Because of accurate forecasting and careful planning, some heating unit manufacturers are ahead of the curve. Hearth & Home Technologies, which manufactures products under the brand name Quadra-Fire, supplies Quadra-Fire products to Youngstown Propane and about 1,000 other fireplace and heating unit retailers throughout the world. The company is based in Colville, Wash.
“We have not had trouble keeping up,” said Michael Jones, brand marketing specialist for Hearth & Home Technologies. “We anticipated the high demand; however, by the end of the year, it’s possible there may be shortages [of some stoves].”
Michael Jones declined to disclose how much of an increase the company has experienced in demand for alternative heat units, but said it was significant. Six to eight months ago, it ramped up production and is now running its manufacturing facility at capacity.
Among the factors Hearth & Home Technologies used to forecast the demand for its products for the upcoming season were the cost of home heating and the cost of gasoline.
“The seasonal decline [in demand] we normally see is not there; we’ve been busy all year round,” Michael Jones said.
Wood-pellet stoves have been leading the company’s sales over the last three to four years, but wood-burning stoves have also experienced a revival.
He attributes the strong demand for wood-pellet stoves to the state of the housing industry. Gas stoves are typically part of new home construction, whereas wood-pellet stoves have been more popular with remodeling projects. As more people are choosing to remodel than to build new homes, wood-pellet stove sales have surpassed gas unit sales.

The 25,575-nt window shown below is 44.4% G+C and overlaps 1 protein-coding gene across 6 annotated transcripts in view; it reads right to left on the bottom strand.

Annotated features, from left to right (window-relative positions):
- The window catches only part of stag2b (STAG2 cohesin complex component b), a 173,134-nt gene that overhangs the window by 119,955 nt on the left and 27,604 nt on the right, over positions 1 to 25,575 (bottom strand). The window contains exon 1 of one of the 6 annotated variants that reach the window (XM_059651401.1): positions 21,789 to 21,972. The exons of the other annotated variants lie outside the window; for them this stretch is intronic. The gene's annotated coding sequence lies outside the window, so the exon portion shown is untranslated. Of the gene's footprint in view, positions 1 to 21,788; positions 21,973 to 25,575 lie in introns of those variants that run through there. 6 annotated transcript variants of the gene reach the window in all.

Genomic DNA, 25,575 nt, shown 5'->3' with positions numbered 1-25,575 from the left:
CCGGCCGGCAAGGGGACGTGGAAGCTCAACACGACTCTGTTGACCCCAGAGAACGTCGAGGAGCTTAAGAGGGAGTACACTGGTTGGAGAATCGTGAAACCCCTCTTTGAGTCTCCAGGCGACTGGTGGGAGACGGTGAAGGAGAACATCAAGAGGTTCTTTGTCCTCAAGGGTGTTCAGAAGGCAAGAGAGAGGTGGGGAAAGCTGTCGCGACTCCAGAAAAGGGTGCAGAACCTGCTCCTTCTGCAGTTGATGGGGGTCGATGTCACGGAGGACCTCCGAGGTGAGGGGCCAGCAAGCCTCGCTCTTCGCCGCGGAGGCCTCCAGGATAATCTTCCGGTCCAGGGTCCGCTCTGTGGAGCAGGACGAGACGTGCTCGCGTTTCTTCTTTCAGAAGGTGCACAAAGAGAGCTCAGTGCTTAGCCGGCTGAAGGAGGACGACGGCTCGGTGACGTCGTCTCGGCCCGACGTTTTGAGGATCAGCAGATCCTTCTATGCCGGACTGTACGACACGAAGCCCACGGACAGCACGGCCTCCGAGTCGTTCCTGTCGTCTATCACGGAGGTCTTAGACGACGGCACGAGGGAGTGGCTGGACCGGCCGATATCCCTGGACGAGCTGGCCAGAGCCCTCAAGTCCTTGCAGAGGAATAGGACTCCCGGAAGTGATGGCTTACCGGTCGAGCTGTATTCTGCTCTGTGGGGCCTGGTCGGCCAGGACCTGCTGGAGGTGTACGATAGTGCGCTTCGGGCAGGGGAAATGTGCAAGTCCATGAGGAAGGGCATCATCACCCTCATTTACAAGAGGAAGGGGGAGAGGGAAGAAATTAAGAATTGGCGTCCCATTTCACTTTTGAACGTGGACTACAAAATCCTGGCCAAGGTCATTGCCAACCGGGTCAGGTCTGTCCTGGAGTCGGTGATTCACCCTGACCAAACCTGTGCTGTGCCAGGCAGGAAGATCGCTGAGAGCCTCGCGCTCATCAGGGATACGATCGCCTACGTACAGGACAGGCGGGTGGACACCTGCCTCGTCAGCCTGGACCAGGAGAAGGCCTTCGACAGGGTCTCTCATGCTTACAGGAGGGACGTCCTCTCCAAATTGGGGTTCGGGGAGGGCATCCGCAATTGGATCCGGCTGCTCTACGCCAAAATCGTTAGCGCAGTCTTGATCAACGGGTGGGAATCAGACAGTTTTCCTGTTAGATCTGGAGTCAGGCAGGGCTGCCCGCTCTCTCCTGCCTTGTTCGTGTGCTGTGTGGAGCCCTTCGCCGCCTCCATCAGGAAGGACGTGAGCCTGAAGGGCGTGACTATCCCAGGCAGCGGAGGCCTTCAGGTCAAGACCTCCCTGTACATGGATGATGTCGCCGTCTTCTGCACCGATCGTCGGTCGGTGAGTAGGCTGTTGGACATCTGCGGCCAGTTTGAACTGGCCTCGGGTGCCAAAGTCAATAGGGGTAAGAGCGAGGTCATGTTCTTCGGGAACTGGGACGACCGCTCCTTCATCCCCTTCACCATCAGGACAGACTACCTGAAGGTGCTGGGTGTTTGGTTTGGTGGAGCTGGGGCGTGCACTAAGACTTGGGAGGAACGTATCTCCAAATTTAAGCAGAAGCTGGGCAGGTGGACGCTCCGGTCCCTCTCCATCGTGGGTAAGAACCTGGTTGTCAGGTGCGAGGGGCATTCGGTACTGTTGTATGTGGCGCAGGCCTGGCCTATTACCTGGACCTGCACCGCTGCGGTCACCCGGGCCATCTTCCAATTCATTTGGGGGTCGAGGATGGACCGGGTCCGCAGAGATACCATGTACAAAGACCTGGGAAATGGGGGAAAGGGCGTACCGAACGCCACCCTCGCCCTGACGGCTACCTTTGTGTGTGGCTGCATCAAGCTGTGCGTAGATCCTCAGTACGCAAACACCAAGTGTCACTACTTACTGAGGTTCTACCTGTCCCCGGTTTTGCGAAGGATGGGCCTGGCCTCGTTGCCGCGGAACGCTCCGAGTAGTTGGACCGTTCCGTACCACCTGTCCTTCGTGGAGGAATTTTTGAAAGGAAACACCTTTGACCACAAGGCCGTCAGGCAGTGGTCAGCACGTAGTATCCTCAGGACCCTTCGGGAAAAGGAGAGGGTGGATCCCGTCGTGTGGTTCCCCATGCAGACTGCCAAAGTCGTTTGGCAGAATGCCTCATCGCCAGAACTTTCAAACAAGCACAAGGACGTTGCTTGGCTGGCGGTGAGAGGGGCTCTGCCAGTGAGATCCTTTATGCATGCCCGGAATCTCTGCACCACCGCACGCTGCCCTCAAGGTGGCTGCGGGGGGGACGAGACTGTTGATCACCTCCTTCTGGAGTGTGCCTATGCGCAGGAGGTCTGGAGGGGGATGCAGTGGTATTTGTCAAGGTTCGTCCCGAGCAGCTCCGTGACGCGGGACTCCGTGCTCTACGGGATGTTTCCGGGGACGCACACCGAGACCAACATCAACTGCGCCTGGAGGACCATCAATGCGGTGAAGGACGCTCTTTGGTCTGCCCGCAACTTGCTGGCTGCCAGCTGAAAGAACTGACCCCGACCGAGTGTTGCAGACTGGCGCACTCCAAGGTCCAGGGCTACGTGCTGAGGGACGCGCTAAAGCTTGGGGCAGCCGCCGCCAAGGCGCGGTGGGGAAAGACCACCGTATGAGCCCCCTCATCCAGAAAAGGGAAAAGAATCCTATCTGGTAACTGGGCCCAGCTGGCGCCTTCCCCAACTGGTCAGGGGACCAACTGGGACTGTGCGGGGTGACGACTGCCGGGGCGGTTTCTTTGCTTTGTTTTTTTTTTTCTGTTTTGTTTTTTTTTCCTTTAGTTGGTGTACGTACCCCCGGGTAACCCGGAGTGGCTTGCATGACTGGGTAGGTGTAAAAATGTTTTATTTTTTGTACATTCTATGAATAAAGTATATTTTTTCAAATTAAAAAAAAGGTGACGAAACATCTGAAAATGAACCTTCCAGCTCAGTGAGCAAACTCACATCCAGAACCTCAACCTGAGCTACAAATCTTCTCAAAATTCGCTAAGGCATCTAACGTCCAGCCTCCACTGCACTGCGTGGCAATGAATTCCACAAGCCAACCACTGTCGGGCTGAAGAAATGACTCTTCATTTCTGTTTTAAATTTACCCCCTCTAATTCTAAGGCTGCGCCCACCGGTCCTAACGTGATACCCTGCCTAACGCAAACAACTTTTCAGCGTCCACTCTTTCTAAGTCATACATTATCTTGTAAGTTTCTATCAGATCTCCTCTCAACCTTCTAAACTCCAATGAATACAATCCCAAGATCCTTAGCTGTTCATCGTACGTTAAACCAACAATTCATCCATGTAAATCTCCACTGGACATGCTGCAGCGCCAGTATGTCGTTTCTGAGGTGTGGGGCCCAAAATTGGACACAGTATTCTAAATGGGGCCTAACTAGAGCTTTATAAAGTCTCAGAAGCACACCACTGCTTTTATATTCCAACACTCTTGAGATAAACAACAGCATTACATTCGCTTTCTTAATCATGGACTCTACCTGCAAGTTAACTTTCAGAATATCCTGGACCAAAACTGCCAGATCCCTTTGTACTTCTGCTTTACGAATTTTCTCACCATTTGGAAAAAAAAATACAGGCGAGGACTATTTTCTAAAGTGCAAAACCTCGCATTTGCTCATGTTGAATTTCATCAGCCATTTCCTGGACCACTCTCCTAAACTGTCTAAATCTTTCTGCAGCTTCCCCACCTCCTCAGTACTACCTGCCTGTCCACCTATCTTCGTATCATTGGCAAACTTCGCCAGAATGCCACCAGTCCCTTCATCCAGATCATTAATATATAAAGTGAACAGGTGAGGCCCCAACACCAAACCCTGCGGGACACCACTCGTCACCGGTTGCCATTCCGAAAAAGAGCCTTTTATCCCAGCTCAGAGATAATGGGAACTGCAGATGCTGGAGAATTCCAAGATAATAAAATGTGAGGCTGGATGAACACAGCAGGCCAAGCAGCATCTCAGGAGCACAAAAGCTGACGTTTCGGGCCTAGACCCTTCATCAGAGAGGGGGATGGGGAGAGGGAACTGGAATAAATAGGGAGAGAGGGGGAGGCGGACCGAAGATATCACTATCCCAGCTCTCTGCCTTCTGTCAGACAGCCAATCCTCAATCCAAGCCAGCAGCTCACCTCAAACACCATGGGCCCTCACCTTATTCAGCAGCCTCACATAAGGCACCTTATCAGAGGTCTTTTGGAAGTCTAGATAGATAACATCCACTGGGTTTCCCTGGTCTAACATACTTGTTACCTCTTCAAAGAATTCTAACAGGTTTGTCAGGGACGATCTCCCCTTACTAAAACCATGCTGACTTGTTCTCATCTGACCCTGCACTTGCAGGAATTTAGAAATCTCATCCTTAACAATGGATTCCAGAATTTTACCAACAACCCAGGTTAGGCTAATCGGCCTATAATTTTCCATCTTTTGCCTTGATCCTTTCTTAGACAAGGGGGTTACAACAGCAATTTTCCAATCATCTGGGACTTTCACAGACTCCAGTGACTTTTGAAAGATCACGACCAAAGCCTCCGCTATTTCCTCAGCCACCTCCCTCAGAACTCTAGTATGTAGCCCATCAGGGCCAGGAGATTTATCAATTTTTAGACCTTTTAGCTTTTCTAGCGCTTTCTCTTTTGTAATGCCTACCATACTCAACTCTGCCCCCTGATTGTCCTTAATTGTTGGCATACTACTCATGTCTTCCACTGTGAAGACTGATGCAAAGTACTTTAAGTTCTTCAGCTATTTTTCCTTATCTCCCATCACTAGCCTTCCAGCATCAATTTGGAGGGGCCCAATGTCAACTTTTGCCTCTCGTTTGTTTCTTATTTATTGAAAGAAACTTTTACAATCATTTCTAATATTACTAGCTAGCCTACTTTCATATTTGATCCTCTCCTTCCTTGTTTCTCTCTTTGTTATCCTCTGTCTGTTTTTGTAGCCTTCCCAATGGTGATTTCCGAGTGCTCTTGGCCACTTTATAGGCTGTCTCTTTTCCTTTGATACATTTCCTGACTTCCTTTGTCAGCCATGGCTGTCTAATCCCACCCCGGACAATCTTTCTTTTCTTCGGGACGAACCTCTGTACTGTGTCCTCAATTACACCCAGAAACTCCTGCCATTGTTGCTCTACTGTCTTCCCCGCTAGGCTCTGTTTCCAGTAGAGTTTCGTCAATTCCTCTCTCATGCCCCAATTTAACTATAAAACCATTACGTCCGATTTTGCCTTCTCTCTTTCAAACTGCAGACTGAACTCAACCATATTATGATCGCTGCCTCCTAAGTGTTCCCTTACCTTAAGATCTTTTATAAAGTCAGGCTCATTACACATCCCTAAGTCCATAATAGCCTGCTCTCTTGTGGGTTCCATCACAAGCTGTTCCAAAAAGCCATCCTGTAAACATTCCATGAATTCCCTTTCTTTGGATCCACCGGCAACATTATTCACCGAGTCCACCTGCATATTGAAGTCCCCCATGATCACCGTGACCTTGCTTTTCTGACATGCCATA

Also, Hearth & Home Technologies, along with many other alternative heating unit manufacturers and retailers, faced a similar increase in demand for wood-pellet stoves after Hurricane Katrina hit in 2006.
“After Katrina, people went crazy, and manufacturers couldn’t keep up,” said Marc-Antoine Cantin, president of Stove Builder International Inc. in Quebec City, Quebec, Canada. “So when manufacturers placed their orders in 2006, they ordered more because they didn’t want to run out.”
Retailers cleared their inventories in 2007, and now they are ordering more again for the upcoming cold-weather season of 2008.
But as the demand for wood-pellet stoves races ahead of units fueled by other sources, wood-pellet stoves are likely to have the longest lead times. Cantin predicts they may be back-ordered until March 2009.
Stove Builder specializes in wood stoves, wood fireplace inserts and high-efficiency gas stoves and gas fireplaces and claims to be among the five largest wood-burning stove manufacturers in North America with about 200 year-round manufacturing employees.
Thirty-five percent of the company’s products are shipped to the U.S., and Youngstown Propane is one retailer that stocks its products.
Cantin said Stove Builder’s shipments to the U.S. increased 206 percent for the first six months of 2008 compared with the first six months of 2007.
But for those who prefer heating units fueled by natural gas, some stores may still stock them because a market for them, although it is shrinking, still exists. Bush predicts that his store will sell about 20 free-standing gas stoves this heating season.
“Some people don’t have the desire or ability to deal with wood or coal, and those people will stick with gas units,” said Lisa Silliman, Bush’s Fireplace store manager.
Youngstown Propane will even stock decorative units that are designed solely for aesthetic reasons, such as gas logs.